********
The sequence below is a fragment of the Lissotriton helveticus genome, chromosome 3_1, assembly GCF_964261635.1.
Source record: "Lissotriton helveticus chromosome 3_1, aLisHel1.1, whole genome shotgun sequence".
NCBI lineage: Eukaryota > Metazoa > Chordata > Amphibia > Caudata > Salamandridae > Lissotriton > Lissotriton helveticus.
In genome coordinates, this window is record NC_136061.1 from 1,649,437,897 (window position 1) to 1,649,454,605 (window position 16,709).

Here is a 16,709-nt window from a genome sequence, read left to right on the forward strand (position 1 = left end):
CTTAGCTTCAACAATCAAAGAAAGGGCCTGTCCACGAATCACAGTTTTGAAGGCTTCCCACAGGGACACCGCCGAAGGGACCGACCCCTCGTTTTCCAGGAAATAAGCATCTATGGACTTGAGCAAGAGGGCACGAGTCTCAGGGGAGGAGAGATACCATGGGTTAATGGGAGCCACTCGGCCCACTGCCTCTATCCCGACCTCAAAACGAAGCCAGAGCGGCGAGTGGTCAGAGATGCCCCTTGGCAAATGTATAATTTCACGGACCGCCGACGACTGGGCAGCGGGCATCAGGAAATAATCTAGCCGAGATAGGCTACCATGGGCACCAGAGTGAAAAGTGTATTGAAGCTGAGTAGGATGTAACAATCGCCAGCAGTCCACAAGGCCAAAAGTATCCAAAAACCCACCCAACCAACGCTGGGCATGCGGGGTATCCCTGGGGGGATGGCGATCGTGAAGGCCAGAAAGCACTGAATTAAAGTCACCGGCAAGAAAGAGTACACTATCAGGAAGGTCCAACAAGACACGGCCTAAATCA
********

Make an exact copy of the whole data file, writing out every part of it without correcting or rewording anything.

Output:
The sequence below is a fragment of the Lissotriton helveticus genome, chromosome 3_1, assembly GCF_964261635.1.
Source record: "Lissotriton helveticus chromosome 3_1, aLisHel1.1, whole genome shotgun sequence".
NCBI lineage: Eukaryota > Metazoa > Chordata > Amphibia > Caudata > Salamandridae > Lissotriton > Lissotriton helveticus.
In genome coordinates, this window is record NC_136061.1 from 1,649,437,897 (window position 1) to 1,649,454,605 (window position 16,709).

Here is a 16,709-nt window from a genome sequence, read left to right on the forward strand (position 1 = left end):
CTTAGCTTCAACAATCAAAGAAAGGGCCTGTCCACGAATCACAGTTTTGAAGGCTTCCCACAGGGACACCGCCGAAGGGACCGACCCCTCGTTTTCCAGGAAATAAGCATCTATGGACTTGAGCAAGAGGGCACGAGTCTCAGGGGAGGAGAGATACCATGGGTTAATGGGAGCCACTCGGCCCACTGCCTCTATCCCGACCTCAAAACGAAGCCAGAGCGGCGAGTGGTCAGAGATGCCCCTTGGCAAATGTATAATTTCACGGACCGCCGACGACTGGGCAGCGGGCATCAGGAAATAATCTAGCCGAGATAGGCTACCATGGGCACCAGAGTGAAAAGTGTATTGAAGCTGAGTAGGATGTAACAATCGCCAGCAGTCCACAAGGCCAAAAGTATCCAAAAACCCACCCAACCAACGCTGGGCATGCGGGGTATCCCTGGGGGGATGGCGATCGTGAAGGCCAGAAAGCACTGAATTAAAGTCACCGGCAAGAAAGAGTACACTATCAGGAAGGTCCAACAAGACACGGCCTAAATCA